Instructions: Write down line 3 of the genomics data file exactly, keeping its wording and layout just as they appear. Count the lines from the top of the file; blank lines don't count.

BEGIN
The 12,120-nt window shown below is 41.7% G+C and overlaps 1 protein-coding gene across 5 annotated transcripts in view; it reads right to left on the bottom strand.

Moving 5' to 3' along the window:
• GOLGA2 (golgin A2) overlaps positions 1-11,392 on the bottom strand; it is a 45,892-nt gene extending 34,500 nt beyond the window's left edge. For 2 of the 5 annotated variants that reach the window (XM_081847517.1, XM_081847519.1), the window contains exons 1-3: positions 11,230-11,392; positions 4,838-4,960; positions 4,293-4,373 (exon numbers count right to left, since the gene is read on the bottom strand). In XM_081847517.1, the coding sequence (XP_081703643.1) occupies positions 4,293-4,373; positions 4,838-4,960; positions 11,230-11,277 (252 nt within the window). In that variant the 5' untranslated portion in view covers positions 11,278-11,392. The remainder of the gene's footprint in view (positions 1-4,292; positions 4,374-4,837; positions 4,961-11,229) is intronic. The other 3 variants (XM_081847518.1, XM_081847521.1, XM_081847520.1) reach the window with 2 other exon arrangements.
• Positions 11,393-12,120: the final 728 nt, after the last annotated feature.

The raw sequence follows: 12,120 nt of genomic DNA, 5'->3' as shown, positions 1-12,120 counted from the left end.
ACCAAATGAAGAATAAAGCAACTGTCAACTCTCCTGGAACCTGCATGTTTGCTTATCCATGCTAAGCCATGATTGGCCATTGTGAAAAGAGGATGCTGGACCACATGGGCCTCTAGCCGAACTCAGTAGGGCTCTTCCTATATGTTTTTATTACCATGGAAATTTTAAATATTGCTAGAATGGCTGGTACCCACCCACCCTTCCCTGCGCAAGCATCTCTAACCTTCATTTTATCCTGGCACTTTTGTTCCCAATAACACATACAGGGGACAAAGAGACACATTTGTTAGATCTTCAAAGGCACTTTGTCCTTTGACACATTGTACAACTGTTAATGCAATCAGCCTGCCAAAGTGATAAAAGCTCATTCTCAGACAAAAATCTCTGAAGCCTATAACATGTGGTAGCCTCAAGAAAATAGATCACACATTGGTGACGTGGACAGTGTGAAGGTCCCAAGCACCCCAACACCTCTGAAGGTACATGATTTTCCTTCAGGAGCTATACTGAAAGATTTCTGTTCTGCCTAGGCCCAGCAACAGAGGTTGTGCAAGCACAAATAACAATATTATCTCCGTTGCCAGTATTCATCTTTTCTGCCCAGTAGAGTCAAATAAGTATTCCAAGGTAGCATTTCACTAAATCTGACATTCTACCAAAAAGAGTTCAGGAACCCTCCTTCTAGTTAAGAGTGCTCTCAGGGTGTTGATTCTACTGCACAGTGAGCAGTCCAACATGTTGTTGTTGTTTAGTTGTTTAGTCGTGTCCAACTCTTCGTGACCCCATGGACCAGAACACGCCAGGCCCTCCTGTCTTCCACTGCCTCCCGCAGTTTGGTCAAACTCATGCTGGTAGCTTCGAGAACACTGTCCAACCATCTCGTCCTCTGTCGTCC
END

• GOLGA2 (golgin A2) overlaps positions 1-11,392 on the bottom strand; it is a 45,892-nt gene extending 34,500 nt beyond the window's left edge. For 2 of the 5 annotated variants that reach the window (XM_081847517.1, XM_081847519.1), the window contains exons 1-3: positions 11,230-11,392; positions 4,838-4,960; positions 4,293-4,373 (exon numbers count right to left, since the gene is read on the bottom strand). In XM_081847517.1, the coding sequence (XP_081703643.1) occupies positions 4,293-4,373; positions 4,838-4,960; positions 11,230-11,277 (252 nt within the window). In that variant the 5' untranslated portion in view covers positions 11,278-11,392. The remainder of the gene's footprint in view (positions 1-4,292; positions 4,374-4,837; positions 4,961-11,229) is intronic. The other 3 variants (XM_081847518.1, XM_081847521.1, XM_081847520.1) reach the window with 2 other exon arrangements.